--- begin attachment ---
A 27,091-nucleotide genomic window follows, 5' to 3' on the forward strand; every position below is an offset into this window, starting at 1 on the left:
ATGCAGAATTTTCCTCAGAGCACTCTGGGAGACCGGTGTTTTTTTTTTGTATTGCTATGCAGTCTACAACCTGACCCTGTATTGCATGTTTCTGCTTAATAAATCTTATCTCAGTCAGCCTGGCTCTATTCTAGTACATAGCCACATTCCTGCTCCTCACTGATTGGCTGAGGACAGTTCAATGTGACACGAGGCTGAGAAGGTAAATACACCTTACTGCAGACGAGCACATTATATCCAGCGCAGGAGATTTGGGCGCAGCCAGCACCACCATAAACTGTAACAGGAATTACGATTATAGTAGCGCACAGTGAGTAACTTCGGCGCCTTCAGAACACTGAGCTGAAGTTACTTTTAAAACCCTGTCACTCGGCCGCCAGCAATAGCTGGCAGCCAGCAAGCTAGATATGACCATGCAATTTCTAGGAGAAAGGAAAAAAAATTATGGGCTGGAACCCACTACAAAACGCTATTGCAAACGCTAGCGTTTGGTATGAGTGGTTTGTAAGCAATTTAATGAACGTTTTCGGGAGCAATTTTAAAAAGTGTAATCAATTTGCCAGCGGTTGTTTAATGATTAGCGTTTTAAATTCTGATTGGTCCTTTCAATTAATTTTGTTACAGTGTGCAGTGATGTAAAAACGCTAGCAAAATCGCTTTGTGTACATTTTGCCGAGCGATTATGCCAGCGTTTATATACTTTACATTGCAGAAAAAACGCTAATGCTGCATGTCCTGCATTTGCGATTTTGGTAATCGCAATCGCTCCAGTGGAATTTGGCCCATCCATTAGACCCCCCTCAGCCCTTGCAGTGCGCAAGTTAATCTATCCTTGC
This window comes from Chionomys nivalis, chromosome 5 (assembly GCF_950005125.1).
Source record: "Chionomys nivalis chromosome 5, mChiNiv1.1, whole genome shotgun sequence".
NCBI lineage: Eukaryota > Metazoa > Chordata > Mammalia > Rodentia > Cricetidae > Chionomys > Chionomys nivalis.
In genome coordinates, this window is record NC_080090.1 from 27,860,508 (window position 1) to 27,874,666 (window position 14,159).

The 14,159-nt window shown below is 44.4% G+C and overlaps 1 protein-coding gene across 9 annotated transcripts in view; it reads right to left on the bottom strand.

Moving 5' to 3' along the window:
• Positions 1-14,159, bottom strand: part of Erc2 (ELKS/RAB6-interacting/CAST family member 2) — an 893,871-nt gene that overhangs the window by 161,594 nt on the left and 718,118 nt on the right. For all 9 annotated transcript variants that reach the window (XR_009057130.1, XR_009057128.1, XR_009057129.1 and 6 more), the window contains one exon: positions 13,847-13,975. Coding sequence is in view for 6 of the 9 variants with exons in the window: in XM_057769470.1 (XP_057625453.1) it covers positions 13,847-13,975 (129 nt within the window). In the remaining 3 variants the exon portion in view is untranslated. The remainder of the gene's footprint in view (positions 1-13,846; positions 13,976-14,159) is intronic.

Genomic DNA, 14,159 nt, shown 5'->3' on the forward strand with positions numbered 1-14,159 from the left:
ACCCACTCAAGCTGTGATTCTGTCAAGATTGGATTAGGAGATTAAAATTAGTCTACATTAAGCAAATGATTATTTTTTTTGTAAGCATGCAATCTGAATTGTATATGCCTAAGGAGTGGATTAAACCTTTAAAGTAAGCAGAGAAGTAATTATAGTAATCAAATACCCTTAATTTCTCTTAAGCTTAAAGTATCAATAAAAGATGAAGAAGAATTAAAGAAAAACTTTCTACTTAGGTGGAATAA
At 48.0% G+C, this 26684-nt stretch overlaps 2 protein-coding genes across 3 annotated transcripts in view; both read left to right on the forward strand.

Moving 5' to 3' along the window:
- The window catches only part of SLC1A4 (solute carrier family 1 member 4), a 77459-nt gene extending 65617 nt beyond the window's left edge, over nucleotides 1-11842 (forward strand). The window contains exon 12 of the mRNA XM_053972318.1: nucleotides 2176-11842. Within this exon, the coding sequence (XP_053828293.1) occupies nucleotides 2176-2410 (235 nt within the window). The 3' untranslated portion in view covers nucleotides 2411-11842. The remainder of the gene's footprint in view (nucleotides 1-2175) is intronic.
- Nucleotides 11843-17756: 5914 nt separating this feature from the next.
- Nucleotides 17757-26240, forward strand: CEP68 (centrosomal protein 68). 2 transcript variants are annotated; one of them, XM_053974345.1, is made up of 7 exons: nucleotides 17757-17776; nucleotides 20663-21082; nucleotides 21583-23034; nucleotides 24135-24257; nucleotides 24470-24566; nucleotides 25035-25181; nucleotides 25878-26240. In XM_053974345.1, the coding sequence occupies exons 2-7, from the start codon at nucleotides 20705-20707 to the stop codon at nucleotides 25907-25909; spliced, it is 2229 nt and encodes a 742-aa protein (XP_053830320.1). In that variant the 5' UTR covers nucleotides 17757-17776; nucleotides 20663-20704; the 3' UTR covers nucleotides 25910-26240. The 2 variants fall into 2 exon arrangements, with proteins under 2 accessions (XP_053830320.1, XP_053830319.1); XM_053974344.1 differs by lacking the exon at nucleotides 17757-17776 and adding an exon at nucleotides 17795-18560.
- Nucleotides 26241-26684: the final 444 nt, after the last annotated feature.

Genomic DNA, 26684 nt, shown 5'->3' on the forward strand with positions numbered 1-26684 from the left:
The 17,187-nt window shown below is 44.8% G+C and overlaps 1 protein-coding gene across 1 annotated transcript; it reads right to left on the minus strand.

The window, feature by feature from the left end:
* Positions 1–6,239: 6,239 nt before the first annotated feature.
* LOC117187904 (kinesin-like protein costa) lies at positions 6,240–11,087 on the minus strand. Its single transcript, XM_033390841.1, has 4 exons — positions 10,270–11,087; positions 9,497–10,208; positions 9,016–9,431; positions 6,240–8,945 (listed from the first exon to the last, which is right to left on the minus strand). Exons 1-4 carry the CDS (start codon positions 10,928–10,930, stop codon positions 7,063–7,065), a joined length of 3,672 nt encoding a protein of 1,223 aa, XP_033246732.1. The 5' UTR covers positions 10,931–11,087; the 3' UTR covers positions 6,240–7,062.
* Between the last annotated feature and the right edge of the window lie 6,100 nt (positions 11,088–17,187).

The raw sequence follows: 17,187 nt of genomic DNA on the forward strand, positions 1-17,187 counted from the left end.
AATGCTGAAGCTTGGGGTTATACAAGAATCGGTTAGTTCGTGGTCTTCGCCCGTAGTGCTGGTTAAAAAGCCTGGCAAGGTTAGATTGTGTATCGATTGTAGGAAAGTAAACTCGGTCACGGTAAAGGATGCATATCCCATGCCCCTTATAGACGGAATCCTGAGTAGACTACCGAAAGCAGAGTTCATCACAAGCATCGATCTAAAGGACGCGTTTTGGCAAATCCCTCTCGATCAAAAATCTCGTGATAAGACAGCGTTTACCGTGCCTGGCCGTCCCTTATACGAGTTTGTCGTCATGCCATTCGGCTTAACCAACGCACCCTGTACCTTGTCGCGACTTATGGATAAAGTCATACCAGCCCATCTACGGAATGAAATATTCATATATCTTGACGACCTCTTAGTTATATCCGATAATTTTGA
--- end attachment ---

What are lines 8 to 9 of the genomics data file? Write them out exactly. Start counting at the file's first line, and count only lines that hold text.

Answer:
Moving 5' to 3' along the window:
• Positions 1-14,159, bottom strand: part of Erc2 (ELKS/RAB6-interacting/CAST family member 2) — an 893,871-nt gene that overhangs the window by 161,594 nt on the left and 718,118 nt on the right. For all 9 annotated transcript variants that reach the window (XR_009057130.1, XR_009057128.1, XR_009057129.1 and 6 more), the window contains one exon: positions 13,847-13,975. Coding sequence is in view for 6 of the 9 variants with exons in the window: in XM_057769470.1 (XP_057625453.1) it covers positions 13,847-13,975 (129 nt within the window). In the remaining 3 variants the exon portion in view is untranslated. The remainder of the gene's footprint in view (positions 1-13,846; positions 13,976-14,159) is intronic.